>> I think we should combine all charger related information into one
>> place for user. Moreover if we don't get charger type from extcon, we
>> should also need one place to export the charger type.
> Yes and no.
> Certainly a uniform consistent interface should be presented.
> "a usb charger" is not the right abstraction. It is not a thing that
> should have independent existence. To everybody else in the world, a
> "usb charger" in a box that you plug into the wall, and which has a
> cable to plug into your device. It is not part of the device itself.
> In general, you cannot point to any component in a device that is the
> "usb charger" so it isn't clear that Linux should even know about a "usb
> charger".

Yes, we agree that 'usb charger' is not one actual device, and 'usb
charger' is depended on gadget device. Moreover these charger
information is associated with actual gadget device, not virtual usb
charger device.

> There is a battery-charger which can take whatever current is available
> and feed it to the battery. It may well be appropriate for user-space
> to have fine control of the current that this uses quite independently
> of whatever is plugged in (I have a board which can get the current via
> USB or via a more direct connection).
> There is also a USB PHY which can detect when a cable is plugged in
> (possibly just because 5V appears on VBUS) and can usually detect some
> details of the cable. It should report, via the EXTCON interface, the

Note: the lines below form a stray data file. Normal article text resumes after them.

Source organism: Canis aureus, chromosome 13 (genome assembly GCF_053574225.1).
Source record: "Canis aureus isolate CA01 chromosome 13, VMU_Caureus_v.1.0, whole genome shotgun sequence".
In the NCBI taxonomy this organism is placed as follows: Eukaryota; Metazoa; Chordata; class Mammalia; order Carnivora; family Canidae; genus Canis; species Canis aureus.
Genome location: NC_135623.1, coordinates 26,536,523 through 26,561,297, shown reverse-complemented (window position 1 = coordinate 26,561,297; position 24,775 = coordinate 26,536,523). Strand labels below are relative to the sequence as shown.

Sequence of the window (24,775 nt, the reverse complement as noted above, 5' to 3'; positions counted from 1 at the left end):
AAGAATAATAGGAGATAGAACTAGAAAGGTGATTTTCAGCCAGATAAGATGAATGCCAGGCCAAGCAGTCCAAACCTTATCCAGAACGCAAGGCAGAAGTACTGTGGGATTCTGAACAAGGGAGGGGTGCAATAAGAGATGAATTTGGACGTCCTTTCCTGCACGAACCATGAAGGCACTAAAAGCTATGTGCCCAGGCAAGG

> presence and type of the cable.
> Maybe these are all in the one integrated circuit, maybe not. On the
> board I have, the one IC includes the USB phy, the battery charger, the
> audio codec, some regulators, some GPIOs and other stuff. We have
> separate drivers for each logical component, unified by an "mfd" driver.
> From the interface design perspective, the number of ICs doesn't matter
> at all. The interface presented, both within the kernel and out to
> user-space, should be consistent. Every USB port should present with an
> EXTCON, and if it can detect types of cables, those cable types should
> be visible in the extcon.
>>> And I just noticed you have a ->charger_detect() too, which seems
>>> identical to ->get_charger_type(). There is no documentation
>>> explaining the difference.
>> I think the kernel doc have explained that, but I like to explain it
>> again. Since we can detect the charger by software or hardware (like
>> PMIC), if you need to detect your charger type by software, then you
>> can implement this callback, you can refer to Jun's patch:
> The kernel-doc says:
> + * @get_charger_type: User can get charger type by implementing this callback.
> + * @charger_detect: Charger detection method can be implemented if you need to
> + * manually detect the charger type.
> To me, that doesn't say anything useful. What is the difference between
> "get charger type" and "manually detect the charger type" ??
> I don't want to have to refer to some extra set of patches to guess how
> something is supposed to work. It needs to be clearly and
> unambiguously documented.

OK. I will update the kernel doc to make it clear.

> However, I'm very quickly losing interest in this whole debate, partly
> because it misses a key point. As I have said, I strongly feel that
> resolving the current inconsistencies in the use of
> usb_register_notifier() is an important preliminary to resolve this
> issue, as that is *already* sometimes used to communication available
> current.
> So I won't be responding on this topic any further until I see a genuine
> attempt to understand and resolve the inconsistencies with
> usb_register_notifier().

Any better solution?

Best Regards